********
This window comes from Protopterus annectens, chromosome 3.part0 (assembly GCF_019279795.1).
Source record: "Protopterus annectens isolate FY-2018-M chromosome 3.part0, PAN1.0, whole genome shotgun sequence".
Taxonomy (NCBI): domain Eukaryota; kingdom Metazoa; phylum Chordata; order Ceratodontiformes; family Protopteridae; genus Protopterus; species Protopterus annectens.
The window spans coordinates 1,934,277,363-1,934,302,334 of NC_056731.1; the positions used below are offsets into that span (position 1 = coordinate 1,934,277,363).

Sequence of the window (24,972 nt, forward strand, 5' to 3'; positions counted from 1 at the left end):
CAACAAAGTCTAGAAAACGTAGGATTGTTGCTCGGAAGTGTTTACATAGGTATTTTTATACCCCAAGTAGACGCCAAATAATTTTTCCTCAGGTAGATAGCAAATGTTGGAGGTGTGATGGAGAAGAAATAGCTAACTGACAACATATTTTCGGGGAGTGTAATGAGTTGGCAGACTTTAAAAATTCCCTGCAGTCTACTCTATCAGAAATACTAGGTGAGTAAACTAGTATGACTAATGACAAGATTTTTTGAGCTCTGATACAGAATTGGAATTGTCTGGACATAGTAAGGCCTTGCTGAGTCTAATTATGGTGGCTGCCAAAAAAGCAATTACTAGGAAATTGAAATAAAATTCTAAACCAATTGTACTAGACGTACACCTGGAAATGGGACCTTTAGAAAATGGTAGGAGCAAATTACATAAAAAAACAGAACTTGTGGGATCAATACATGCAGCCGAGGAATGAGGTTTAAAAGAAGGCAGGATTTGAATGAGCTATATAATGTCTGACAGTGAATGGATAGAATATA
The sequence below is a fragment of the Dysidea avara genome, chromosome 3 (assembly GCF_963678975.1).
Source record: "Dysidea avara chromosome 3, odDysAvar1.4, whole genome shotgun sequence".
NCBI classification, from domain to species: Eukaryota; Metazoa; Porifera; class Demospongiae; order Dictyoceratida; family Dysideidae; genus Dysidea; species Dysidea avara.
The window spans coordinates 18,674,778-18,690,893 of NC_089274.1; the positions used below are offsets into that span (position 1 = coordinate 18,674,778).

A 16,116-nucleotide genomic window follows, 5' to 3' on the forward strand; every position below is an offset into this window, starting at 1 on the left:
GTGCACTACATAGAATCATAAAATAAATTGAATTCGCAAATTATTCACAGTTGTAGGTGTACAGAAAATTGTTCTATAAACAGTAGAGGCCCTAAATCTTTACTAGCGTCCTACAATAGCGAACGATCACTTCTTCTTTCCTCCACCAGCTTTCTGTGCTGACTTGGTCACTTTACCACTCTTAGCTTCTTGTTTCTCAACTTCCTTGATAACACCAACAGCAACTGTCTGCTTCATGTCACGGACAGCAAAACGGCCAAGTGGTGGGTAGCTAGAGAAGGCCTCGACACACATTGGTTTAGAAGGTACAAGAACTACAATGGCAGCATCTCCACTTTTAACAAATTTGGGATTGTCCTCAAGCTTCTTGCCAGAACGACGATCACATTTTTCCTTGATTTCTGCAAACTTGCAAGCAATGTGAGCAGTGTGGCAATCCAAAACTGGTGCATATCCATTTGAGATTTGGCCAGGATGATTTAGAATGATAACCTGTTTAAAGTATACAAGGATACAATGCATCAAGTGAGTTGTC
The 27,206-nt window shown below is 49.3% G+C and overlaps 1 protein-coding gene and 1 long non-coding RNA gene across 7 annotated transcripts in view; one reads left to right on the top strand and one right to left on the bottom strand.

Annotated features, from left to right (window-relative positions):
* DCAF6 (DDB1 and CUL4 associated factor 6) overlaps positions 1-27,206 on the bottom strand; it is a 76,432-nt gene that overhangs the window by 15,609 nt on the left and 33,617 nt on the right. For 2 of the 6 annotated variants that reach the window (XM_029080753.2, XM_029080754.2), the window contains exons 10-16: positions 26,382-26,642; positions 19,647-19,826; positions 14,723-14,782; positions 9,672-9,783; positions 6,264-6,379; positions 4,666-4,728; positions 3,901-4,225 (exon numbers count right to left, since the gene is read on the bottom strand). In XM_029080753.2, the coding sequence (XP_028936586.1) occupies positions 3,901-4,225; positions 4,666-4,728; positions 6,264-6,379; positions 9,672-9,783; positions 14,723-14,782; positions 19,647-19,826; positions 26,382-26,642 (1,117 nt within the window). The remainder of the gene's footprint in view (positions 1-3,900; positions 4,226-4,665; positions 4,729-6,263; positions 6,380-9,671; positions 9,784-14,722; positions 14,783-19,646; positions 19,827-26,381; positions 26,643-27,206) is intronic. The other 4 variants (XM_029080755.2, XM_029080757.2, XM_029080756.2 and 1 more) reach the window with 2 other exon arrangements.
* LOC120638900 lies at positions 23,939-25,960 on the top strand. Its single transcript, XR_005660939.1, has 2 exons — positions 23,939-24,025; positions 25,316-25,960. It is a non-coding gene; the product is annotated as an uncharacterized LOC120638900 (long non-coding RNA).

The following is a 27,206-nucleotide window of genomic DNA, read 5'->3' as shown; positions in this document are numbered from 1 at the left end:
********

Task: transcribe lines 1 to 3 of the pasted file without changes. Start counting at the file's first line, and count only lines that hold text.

This window comes from Protopterus annectens, chromosome 3.part0 (assembly GCF_019279795.1).
Source record: "Protopterus annectens isolate FY-2018-M chromosome 3.part0, PAN1.0, whole genome shotgun sequence".
Taxonomy (NCBI): domain Eukaryota; kingdom Metazoa; phylum Chordata; order Ceratodontiformes; family Protopteridae; genus Protopterus; species Protopterus annectens.